This is an invaluable gathering of interviews, an impressive excavation of institutional memory that not only recognizes the MFA’s grandeur but its many deficiencies as well.
The jury’s in. The critics who agreed with an early assessment that 1975’s Dhalgren is a “literary landmark” get to touch champagne flutes and congratulate one another.
Above and beyond Mario Vargas Llosa’s political outlook, his latest novel proves that he remains at heart a master storyteller.
The Anomaly is an entertaining philosophical critique, suggesting that nothing is as it seems, knowledge is imperfect, and the human predicament will perhaps always be more inexplicable than we can admit to ourselves.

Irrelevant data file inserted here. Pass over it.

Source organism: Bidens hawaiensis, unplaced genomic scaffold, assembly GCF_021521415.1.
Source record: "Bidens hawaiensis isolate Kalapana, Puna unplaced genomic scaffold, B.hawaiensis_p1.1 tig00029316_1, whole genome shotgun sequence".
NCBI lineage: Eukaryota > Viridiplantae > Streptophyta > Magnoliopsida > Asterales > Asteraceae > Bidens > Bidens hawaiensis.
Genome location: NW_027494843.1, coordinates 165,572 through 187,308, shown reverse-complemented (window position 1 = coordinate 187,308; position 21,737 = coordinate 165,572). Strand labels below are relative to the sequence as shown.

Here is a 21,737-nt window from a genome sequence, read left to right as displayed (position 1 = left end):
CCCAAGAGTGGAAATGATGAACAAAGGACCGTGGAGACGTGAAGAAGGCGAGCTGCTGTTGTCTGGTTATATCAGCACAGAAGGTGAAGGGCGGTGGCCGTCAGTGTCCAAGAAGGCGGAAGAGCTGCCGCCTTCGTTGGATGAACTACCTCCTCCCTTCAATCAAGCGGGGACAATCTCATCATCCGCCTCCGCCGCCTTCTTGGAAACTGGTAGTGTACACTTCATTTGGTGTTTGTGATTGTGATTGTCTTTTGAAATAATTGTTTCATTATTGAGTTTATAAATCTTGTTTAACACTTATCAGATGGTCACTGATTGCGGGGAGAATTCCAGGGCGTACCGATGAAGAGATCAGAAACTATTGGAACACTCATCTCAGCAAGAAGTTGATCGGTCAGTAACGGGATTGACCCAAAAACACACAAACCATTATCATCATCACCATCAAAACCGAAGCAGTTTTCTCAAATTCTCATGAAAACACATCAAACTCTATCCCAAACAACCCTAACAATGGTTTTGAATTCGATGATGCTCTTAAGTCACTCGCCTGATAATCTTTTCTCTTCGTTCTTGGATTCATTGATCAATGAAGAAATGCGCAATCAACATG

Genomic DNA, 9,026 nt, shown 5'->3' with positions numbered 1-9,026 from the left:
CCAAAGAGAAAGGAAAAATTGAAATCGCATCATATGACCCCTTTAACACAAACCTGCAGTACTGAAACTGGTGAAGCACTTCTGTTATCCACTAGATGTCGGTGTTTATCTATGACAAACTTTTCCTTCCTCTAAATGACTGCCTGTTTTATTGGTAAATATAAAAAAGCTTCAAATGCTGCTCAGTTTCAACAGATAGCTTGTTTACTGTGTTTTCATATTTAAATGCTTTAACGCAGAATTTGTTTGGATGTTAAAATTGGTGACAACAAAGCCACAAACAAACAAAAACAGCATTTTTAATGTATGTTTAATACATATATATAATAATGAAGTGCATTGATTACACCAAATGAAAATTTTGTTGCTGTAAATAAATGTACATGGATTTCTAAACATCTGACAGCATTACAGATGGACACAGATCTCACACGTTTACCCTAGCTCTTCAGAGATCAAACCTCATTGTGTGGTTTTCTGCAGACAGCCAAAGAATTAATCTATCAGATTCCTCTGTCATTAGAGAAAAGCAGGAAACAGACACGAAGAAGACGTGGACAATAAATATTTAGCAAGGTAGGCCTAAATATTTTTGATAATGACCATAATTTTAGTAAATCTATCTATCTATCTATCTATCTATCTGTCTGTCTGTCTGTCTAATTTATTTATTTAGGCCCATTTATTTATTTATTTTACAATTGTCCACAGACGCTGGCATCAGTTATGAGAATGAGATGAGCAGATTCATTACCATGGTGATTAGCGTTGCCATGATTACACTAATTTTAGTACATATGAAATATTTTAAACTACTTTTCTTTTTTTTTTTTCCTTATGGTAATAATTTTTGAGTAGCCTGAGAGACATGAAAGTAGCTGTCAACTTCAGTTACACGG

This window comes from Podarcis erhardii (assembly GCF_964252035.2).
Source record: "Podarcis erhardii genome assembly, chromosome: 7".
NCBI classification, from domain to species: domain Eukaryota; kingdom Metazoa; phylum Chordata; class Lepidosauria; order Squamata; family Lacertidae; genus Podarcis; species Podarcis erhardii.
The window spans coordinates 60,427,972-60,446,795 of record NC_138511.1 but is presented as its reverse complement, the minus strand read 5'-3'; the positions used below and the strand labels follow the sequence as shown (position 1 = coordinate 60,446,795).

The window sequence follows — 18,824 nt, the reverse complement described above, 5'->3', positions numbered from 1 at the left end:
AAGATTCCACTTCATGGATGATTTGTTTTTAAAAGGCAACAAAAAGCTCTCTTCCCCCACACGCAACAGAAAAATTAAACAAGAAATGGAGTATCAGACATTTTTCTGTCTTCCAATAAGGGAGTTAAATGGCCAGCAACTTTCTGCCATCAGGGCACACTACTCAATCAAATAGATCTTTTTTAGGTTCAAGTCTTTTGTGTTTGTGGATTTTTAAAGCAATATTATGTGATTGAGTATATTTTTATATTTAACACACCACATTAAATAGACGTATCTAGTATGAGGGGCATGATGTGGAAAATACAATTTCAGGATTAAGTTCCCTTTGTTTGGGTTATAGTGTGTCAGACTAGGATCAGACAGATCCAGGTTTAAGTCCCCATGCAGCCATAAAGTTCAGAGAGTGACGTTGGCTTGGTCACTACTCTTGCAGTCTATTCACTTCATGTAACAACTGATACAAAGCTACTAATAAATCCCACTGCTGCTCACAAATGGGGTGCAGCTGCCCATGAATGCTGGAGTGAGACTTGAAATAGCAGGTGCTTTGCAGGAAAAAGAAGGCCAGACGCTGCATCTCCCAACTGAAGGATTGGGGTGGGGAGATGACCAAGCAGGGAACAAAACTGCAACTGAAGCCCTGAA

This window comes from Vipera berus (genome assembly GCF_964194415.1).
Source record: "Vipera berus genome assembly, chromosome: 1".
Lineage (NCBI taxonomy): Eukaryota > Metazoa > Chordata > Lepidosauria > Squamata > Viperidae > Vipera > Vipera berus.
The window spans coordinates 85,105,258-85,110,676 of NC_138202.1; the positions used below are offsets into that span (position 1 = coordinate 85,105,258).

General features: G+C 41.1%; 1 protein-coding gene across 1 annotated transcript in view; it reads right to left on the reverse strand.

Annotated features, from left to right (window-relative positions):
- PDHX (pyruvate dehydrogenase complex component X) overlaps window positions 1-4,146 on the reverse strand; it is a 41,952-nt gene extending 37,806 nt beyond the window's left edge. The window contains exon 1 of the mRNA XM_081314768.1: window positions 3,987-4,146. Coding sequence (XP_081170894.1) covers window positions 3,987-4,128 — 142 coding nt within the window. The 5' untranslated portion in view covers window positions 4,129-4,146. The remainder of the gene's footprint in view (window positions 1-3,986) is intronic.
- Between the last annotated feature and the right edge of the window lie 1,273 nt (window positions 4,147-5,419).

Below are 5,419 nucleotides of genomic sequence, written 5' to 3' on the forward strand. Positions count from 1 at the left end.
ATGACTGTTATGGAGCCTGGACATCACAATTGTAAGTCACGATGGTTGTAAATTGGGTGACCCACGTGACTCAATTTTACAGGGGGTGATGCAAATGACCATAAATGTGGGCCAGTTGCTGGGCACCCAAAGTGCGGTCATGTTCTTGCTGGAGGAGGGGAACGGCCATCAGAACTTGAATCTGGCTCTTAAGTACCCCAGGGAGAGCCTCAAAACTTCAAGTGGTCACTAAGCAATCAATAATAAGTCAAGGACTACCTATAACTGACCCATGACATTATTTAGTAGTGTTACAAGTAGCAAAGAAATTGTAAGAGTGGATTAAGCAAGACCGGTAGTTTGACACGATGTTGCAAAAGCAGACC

Two recent books offer illuminating, behind-the-scenes looks at beloved soul music labels. .
Making Monsters “is a wake-up call. We need to seriously address the phenomenon of dehumanization if we are to have any hope of constraining it when things get really difficult.”
This is a wonderful novel about a pressing humanitarian subject, Syrian refugees and the people who helped, as well as an exploration of identity and loss and triumph.
Beethoven never left Europe. But he could have. And the possibility that he might have visited Boston is the basis of Paul Griffiths’ touching, witty, and thought-provoking new novel.
The sense of loss that necessarily pervades Running Out is balanced is by Lucas Bessire’s lyrical prose, whose consistently crisp beauty serves as a welcome respite.
The book’s main contention is clearly correct: Dylan’s lyrics aren’t everything, and his vocal delivery is eminently important. But, according to Larry Starr, every period is a golden one, and the most minor effort deserves major respect.